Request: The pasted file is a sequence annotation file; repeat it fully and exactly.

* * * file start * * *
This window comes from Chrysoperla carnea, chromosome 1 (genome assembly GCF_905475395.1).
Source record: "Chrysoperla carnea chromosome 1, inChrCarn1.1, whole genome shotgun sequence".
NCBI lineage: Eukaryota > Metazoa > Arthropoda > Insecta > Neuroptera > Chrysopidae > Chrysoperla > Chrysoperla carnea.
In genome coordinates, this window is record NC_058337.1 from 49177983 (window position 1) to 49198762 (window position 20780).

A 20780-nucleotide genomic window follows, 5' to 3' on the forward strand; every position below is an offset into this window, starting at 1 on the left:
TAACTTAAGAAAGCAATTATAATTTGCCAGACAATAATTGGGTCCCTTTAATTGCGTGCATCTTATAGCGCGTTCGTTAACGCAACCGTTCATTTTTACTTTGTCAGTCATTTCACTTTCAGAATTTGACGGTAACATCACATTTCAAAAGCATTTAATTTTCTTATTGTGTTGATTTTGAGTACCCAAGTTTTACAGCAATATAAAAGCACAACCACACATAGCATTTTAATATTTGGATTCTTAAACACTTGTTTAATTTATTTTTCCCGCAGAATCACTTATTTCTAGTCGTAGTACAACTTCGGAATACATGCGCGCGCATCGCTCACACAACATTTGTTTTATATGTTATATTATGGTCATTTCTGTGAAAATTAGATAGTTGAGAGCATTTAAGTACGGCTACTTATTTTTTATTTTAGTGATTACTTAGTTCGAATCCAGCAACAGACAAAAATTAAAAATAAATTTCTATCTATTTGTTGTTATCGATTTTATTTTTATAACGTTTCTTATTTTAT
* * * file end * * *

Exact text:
This window comes from Chrysoperla carnea, chromosome 1 (genome assembly GCF_905475395.1).
Source record: "Chrysoperla carnea chromosome 1, inChrCarn1.1, whole genome shotgun sequence".
NCBI lineage: Eukaryota > Metazoa > Arthropoda > Insecta > Neuroptera > Chrysopidae > Chrysoperla > Chrysoperla carnea.
In genome coordinates, this window is record NC_058337.1 from 49177983 (window position 1) to 49198762 (window position 20780).

A 20780-nucleotide genomic window follows, 5' to 3' on the forward strand; every position below is an offset into this window, starting at 1 on the left:
TAACTTAAGAAAGCAATTATAATTTGCCAGACAATAATTGGGTCCCTTTAATTGCGTGCATCTTATAGCGCGTTCGTTAACGCAACCGTTCATTTTTACTTTGTCAGTCATTTCACTTTCAGAATTTGACGGTAACATCACATTTCAAAAGCATTTAATTTTCTTATTGTGTTGATTTTGAGTACCCAAGTTTTACAGCAATATAAAAGCACAACCACACATAGCATTTTAATATTTGGATTCTTAAACACTTGTTTAATTTATTTTTCCCGCAGAATCACTTATTTCTAGTCGTAGTACAACTTCGGAATACATGCGCGCGCATCGCTCACACAACATTTGTTTTATATGTTATATTATGGTCATTTCTGTGAAAATTAGATAGTTGAGAGCATTTAAGTACGGCTACTTATTTTTTATTTTAGTGATTACTTAGTTCGAATCCAGCAACAGACAAAAATTAAAAATAAATTTCTATCTATTTGTTGTTATCGATTTTATTTTTATAACGTTTCTTATTTTAT